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Endocrine Disrupters

Our modern world is replete with chemicals and plastics that make our busy lives easier. We may be paying the price for our daily exposure to these conveniences of modern life with our health.

Many common products are made from substances that are referred to as
'endocrine disruptors' because they contain chemicals that can alter our hormones.

An endocrine disruptor is an exogenous substance that, when absorbed by the body, mimics a natural hormone by interfering with or altering the function of the endocrine system, thereby causing damage or adverse effects within the body.

It can affect any bodily function that is powered by hormones. There are two classes of endocrine disrupting substances:

Man made substances, namely chemicals and synthetic hormones. Many chemicals are known to have an influence on the endocrine systems of humans and animals. These chemicals are everywhere, from plastics to cosmetics, clothing to cookware, foods to detergents. They exist in pesticides and as the byproduct of industrial processes.

Synthetically produced hormones, which contrary to popular belief are not identical to those produced in the body, include oral contraceptives, some hormone replacement treatments and animal feed additives.

These substances can have half lives of years and accumulate in the tissues of the body.

Natural hormones such as estrogen, testosterone and progesterone.

These can be found in bio-identical hormone replacement therapy.

Phyto-estrogens are another type of natural substance found in some plants that can exhibit estrogen-like activity. The important thing to remember about this classification is that while they affect the natural function of the endocrine system, they are easily broken down by the body and do not accumulate in body tissues.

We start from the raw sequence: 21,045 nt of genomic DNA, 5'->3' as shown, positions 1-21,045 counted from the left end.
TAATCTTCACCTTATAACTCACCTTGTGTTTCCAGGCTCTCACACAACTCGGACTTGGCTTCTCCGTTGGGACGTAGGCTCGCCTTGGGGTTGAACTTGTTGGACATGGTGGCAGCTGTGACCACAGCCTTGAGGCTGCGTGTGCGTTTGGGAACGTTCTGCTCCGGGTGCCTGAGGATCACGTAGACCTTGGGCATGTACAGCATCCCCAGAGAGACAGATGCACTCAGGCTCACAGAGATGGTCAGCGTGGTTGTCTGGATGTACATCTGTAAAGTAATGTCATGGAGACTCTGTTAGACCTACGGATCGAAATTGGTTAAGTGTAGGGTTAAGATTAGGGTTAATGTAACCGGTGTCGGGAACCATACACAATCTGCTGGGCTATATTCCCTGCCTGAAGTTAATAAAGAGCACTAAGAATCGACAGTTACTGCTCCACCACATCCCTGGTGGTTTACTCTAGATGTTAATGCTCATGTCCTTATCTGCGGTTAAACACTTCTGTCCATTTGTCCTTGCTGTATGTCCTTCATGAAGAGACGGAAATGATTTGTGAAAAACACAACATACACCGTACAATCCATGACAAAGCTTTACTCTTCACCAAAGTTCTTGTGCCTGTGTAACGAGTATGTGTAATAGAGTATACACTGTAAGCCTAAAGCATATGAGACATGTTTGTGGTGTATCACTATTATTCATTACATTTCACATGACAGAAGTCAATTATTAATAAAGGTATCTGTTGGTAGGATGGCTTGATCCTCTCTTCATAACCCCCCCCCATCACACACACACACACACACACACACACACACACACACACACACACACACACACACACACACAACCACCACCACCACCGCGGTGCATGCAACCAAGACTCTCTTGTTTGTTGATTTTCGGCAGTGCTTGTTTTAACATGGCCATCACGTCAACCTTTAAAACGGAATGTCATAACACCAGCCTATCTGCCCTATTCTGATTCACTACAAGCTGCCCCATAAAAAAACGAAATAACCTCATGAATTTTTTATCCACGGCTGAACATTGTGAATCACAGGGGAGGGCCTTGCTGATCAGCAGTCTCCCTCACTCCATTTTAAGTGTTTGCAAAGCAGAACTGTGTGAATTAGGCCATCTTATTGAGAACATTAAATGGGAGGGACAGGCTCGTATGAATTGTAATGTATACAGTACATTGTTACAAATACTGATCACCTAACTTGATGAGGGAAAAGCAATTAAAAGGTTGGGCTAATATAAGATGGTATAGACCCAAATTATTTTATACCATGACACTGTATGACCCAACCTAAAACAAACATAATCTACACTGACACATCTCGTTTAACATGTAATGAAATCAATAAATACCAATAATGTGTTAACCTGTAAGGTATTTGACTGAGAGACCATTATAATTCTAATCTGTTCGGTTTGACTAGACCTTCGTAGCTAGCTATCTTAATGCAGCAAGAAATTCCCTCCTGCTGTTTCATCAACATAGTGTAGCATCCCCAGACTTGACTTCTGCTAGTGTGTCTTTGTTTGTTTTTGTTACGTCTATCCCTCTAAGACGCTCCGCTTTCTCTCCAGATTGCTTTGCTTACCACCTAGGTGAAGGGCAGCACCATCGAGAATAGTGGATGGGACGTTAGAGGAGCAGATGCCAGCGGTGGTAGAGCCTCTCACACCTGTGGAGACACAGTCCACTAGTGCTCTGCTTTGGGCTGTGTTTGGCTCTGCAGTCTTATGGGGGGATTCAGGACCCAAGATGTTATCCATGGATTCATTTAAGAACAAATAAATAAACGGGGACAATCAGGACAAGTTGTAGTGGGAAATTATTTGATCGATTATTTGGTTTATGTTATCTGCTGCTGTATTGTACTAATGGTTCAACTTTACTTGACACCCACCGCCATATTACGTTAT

In humans, relatively low levels of circulating hormones are necessary to maintain proper body function. Startling amounts of elevated concentrations of man made endocrine disruptors are being found in our tissues.

In its Third National Report on Human Exposure to Environmental Chemicals, the CDC identified 148 chemicals that we are exposed to in our daily lives that can cause us harm by accumulating in our bodies.

There are three main ways in which endocrine disruptors interfere with the normal functioning of the endocrine system:

  • By blocking hormone receptors in cells by binding to them, consequentlypreventing the action of normal hormones.
  • Altering the concentrations of natural hormones by affecting the production, transport, metabolism and excretion of hormones.
  • Imitating the action of hormones produced naturally, locking onto a receptor within the cell. A signal stronger than normal may be given, or may occur at the wrong time.

As they have only recently gained attention, the long term effects of endocrine disruptors is unknown but research shows definite human health problems such as thyroid and immune impairment, and reproductive disorders that include cancers, infertility, tissue abnormalities, poor semen quality, and inflammatory diseases³. Physical and reproductive effects of toxic chemicals are well documented in animals, who have exhibited phenomenon such as sex reversal and severe deformities of limbs and organs.

It is obvious that a reduction in exposure to these substances is beneficial to our health. Since they are so ubiquitous, it seems impossible to do. Here are a few tips to try yourself and pass along to others:

  • Monitor any symptoms and test hormones (saliva testing of the free-unbound hormone levels) for a baseline, then regularly follow up.
  • Educate yourself further on endocrine disruptors and share your knowledge.
  • Avoid the use of obvious sources such as pesticides and chemicals.
  • Avoid using plastic containers to hold and/or reheat food.
  • Buy organic food when possible.
Follow and support government regulations of endocrine disrupting chemicals.